Edited by: Vaani Garg
Adultery is physical relationship between a married person and another person who is not their spouse. Section 497 under the Indian Penal Code stated the offence but was later struck down by a five judge bench in September 2018.
Section 497 stated that whoever has sexual intercourse with a person who is and whom he knows or has reason to believe to be the wife of another man, without the consent or connivance of that man, such sexual intercourse not amounting to the offence of rape, is guilty of the offence of adultery, and shall be punished with imprisonment of either description for a term which may extend to five years, or with fine, or with both. In such a case, the wife shall not be punishable as an abettor.
The offence of adultery is committed by a third person against a husband. The offence was termed to be unconstitutional by the judges in the case of Joseph Shine v Union of India, in which Joseph Shine, an Indian businessman living in Italy challenged the section 497 calling it arbitrary and discriminating towards men and women.
Reasons for striking down the provision
1. Women are treated as a property of men
Upon reading sec. 497, it is clear that it portrays that the woman are treated as possessions of the man and the offence of adultery will not be considered if there is a consent of the man. The judgement conveyed that a man and a woman are equal and are to be given the same status in the society.
2. Unconstitutionality of the provision
The provision violates article 14, as it treats men and women unequally, as woman are not subject to prosecution for the offence and women are not allowed to prosecute their husbands for adultery. The provision also violates article 15, as husband is considered as an aggrieved party if the wife is involved in the offence, whereas this is not the same when the husband is involved in the offence. This provision violated article, as the dignity of the concerned person is affected by revealing private information in the open.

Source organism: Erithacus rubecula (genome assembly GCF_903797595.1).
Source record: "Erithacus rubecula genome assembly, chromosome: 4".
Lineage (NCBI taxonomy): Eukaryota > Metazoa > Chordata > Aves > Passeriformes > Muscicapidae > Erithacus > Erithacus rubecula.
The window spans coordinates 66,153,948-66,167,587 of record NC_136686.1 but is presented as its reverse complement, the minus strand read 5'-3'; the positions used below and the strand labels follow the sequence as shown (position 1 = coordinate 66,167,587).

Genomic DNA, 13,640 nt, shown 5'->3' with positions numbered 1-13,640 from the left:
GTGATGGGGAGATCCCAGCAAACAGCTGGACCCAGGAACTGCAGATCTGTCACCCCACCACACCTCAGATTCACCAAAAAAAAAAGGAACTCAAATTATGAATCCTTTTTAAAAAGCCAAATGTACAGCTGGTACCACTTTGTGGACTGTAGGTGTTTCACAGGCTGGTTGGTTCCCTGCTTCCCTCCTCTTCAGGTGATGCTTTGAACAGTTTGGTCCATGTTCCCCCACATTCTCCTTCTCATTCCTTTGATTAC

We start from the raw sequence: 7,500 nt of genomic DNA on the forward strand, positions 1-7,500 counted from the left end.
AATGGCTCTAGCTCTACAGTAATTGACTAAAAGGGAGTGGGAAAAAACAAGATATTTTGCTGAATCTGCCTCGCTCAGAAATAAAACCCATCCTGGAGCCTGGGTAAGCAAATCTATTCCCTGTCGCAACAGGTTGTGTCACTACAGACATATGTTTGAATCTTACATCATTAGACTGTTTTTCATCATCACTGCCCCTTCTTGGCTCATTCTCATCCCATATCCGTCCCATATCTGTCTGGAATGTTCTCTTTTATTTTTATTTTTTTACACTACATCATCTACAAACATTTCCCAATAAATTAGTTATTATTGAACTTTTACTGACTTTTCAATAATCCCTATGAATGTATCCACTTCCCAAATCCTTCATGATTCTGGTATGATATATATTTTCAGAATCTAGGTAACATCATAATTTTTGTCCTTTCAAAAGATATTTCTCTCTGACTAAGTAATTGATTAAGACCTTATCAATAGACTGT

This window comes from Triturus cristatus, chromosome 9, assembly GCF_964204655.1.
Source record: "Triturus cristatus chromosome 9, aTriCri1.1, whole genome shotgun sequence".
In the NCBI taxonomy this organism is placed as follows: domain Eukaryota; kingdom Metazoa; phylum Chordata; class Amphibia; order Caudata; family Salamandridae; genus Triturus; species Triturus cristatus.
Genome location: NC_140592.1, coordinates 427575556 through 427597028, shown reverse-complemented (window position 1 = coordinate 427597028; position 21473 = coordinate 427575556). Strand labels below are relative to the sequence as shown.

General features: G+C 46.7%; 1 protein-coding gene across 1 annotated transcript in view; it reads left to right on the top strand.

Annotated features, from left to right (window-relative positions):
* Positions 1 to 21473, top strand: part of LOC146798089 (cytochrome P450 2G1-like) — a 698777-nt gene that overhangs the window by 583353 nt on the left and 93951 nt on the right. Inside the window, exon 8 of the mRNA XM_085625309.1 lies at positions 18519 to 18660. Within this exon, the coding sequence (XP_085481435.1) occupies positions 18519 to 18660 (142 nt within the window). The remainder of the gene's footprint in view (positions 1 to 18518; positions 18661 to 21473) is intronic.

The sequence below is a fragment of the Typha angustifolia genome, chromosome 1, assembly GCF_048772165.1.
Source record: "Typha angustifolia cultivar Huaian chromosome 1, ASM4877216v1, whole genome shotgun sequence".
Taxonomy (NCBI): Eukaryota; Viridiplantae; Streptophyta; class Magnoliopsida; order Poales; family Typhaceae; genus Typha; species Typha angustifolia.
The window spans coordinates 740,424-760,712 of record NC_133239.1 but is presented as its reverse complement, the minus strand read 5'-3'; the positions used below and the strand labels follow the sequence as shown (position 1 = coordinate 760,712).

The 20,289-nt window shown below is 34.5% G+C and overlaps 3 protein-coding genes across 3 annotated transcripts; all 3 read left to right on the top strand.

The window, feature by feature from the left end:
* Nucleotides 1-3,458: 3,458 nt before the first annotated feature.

Other cases that challenged the provision
The first case that challenged the provision was Yusif Aziz v. State of Bombay, in which the petitioner contended that the provision is violative of Article 14 and 15. The court held that the woman can be the victim in the offence of adultery and the man is considered to be the seducer.
The second case was Sowmithri Vishnu v. Union of India, in which it was held that the women need not be included as an aggrieved party. The court also held that the husband cannot prosecute their wives for the offence of adultery.
The third case was V Revathy v. Union of India, the court held that the provision does not violate any constitutional provision as the ambit is limited to men. It was also held that, women are not included for prosecution is for social good.
Adultery as a ground for divorce
The former Chief Justice of India while delivering the judgement for striking down the adultery provision from IPC, said that, “Adultery can be a ground for civil issues like dissolution but it cannot be a criminal offence”.
Presently, adultery is not considered as an offence in India, but it is considered as a ground for divorce upon the fulfilment of the following conditions:
- There is an act of sexual intercourse outside marriage
- The act was voluntary
Under Hindu Law, the aggrieved party can file for divorce under Section 13(1) of the Hindu Marriage Act, 1955. The petitioner has to prove that he/she was involved in an adulterous act.
Under Muslim Law, it is a punishable offence to be involved in an adulterous act, the husband or the wife can seek divorce through the method of judicial divorce, if proved of an adulterous act.